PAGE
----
Los Angeles in the 1940’s immediately makes one think about the smell of cigar and

pipe smoke in the lobby of the Roosevelt Hotel. You glance over and see Spencer

Tracy with his main squeeze Katherine Hepburn sitting down for a drink after a long

day of production. You may notice movie stars coming and going, and famous

producers talking about upcoming motion pictures with budding young actors. In

the wings, Edith Head may be over in the corner working with a prospective

costume manufacturer and it’s at this point that you notice something more than the

people; you notice the fashion and the individual expressions behind it.


Let’s first take a look at Ms. Katherine Hepburn and the idiosyncratic approach to

fashion and what the critics called “rebel chic” fashion. Starring in motion pictures

from screwball comedies to literary dramas, Katherine was daring, talented,

beautiful, determined and above all a fashion trendsetter. Before David Bowie and

the androgynous style he made popular in the 1970’s, Ms. Hepburn was making

these huge fashion leaps starting in the 1940’s. She would utilize menswear-

inspired blazers, button-down shirts, trousers, and even loafers which would

eventually carve out a style all her own. For 60 years she dazzled the silver screen

and her style was a reflection of how the role of women was changing in the broader

sense of American society. By simply donning a pair of trousers, she flipped

contemporary fashion on it’s head; and by challenging the norms women followed,

Katherine established a unique sense of American casual style that many designers

have attempted to copy to this day. Her informal laid-back yet elegant approach to

fashion on and off the screen is the basis for that quintessential American style that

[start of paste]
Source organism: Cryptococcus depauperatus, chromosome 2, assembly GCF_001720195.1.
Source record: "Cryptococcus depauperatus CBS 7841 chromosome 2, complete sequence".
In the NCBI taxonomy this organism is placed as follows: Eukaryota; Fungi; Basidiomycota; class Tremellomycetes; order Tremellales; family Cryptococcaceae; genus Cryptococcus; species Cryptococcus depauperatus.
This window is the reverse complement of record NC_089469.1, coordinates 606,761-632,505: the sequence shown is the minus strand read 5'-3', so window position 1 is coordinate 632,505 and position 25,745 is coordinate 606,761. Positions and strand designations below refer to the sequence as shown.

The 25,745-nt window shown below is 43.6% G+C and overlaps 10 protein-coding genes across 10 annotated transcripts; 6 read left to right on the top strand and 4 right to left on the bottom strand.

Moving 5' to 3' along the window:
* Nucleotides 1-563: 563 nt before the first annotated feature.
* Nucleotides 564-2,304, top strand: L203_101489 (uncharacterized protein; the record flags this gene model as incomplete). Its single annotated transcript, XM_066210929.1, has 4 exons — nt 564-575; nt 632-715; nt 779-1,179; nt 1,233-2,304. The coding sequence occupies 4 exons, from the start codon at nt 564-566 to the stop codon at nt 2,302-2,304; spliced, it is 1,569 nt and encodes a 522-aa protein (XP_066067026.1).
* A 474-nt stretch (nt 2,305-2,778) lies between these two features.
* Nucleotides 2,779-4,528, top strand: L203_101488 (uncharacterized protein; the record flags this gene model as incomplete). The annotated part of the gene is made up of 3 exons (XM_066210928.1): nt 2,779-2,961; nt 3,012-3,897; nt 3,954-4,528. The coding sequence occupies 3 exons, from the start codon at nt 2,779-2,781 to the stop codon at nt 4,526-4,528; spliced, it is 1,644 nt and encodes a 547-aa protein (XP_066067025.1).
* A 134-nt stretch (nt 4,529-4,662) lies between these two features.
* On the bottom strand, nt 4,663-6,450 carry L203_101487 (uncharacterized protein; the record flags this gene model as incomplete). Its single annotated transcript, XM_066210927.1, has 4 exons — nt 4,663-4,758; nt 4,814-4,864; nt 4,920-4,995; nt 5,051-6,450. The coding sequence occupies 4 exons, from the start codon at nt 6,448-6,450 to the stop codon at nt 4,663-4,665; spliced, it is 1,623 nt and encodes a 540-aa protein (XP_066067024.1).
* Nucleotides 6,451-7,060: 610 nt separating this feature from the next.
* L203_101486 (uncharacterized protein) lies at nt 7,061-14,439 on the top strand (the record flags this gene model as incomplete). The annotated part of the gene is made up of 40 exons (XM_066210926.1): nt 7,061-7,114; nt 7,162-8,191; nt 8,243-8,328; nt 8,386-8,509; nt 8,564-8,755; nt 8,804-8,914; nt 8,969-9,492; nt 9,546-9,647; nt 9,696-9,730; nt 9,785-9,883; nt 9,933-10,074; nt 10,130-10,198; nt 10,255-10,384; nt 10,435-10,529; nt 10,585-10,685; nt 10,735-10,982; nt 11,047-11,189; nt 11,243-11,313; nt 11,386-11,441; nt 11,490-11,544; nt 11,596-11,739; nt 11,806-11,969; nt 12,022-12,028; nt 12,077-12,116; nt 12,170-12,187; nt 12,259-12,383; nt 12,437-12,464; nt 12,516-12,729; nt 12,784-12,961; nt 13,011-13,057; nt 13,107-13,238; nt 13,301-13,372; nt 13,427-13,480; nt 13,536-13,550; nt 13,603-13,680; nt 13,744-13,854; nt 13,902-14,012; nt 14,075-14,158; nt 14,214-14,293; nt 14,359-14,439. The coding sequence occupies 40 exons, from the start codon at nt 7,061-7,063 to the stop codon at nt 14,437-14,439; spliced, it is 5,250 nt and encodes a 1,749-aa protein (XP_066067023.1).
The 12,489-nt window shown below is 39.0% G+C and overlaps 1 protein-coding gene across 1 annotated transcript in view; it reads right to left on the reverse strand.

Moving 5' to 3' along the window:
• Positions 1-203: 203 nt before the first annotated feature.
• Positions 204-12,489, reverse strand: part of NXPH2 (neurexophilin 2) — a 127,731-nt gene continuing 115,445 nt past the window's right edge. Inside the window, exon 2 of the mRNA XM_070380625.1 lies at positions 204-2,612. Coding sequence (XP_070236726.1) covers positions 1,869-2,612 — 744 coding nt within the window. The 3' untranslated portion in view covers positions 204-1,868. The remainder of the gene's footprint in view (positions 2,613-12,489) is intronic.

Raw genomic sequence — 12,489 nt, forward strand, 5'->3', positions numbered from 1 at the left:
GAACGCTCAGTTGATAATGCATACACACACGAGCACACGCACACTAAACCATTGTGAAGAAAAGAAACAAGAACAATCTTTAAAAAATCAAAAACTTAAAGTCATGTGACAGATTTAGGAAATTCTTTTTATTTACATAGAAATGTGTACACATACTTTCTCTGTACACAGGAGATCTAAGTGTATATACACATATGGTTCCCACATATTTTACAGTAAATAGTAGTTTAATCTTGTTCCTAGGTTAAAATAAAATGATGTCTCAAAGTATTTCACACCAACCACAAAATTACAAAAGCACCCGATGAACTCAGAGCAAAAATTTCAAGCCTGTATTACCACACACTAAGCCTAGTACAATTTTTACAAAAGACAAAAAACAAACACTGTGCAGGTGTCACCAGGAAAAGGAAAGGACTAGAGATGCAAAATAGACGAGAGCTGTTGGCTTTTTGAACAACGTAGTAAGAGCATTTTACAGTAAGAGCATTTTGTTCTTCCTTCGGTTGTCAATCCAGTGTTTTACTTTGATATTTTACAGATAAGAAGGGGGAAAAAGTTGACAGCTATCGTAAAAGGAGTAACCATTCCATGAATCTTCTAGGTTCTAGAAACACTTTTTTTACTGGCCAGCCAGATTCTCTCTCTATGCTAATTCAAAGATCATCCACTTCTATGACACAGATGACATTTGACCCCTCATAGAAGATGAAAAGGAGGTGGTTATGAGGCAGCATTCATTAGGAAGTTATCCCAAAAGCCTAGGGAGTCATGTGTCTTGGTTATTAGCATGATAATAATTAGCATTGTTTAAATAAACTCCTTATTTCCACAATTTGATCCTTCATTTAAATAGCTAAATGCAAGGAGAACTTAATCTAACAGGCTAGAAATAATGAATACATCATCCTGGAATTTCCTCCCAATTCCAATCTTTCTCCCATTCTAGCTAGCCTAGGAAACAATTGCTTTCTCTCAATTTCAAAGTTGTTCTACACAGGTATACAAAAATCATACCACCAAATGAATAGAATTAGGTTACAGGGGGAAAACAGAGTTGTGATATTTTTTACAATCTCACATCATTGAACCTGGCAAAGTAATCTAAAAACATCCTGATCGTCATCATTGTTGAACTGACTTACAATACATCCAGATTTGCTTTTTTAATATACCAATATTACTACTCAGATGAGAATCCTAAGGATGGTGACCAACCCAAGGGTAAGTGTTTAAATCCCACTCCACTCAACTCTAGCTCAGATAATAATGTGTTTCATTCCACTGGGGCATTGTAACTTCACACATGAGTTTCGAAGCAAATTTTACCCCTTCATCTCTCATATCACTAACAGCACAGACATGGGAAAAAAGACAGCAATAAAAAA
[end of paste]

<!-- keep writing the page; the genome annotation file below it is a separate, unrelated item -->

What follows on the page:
permeates fashion today.


Although Rita Hayworth’s career began in the mid 1930’s, it wasn’t until the 1940’s

where she started having her clothing professionally designed and manufactured for

her. During the genesis of her career at Fox and subsequently at Columbia Pictures,

Hayworth would pose for hours in the portrait gallery having her picture taken over

and over again in the movie studios most stunning gowns and swim wear. It was at

this point that a designer named Robert Kalloch created Rita her first specifically

designed wardrobe for the film The Lone Wolf Spy Hunt. From that point forward

custom fashion became synonymous with Rita Hayworth.


In turn, this custom approach to wardrobe design spurred Ms. Hayworth’s press

agent into a publicity coup with popular fashion publication at the time Look

Magazine to get Ms. Hayworth named “Best Dressed Girl in Hollywood.” Costume

designers started using Rita’s fashion as a dynamic and dramatic aspect of the films

that she starred in. With designer Travis Banton heading up the costume design of

the film Blood and Sand, he chose to make a more form-fitting Spanish style dress

for a specific scene that would make the interaction sizzle with co-star Anthony

Quinn. Banton created a mood not only for the film but also Hayworth herself as she

was generally seen as shy and timid person and this scene called for a femme fatale.

Throughout her career Rita would gain notoriety with her fashion with whoever she

worked with; her spread in Life Magazine with “The World’s Most Costly Gown” as

well as all her work modeling the latest in swim wear would make her a household

name with both fashion and the American public throughout the 1940’s and beyond.

Although both of the aforementioned 1940’s starlets careers spanned decades, their

individual fashions couldn’t be further from one another. While Hepburn opted for

timeless American elegance, Hayworth went all in with custom one-off dresses and

swimwear; but both of their contributions have shaped cinematic and every day

fashion to this day. Ms. Hepburn made it ok to experiment with fashion often

dipping into areas of fashion that females had never been before. While Rita

reinforced high Hollywood fashion that only a few people had the pleasure of

knowing. Regardless of which style that you may prefer or personally associate

with, you cannot overlook the importance of these two 1940’s starlets and their

contributions to fashion and costume design.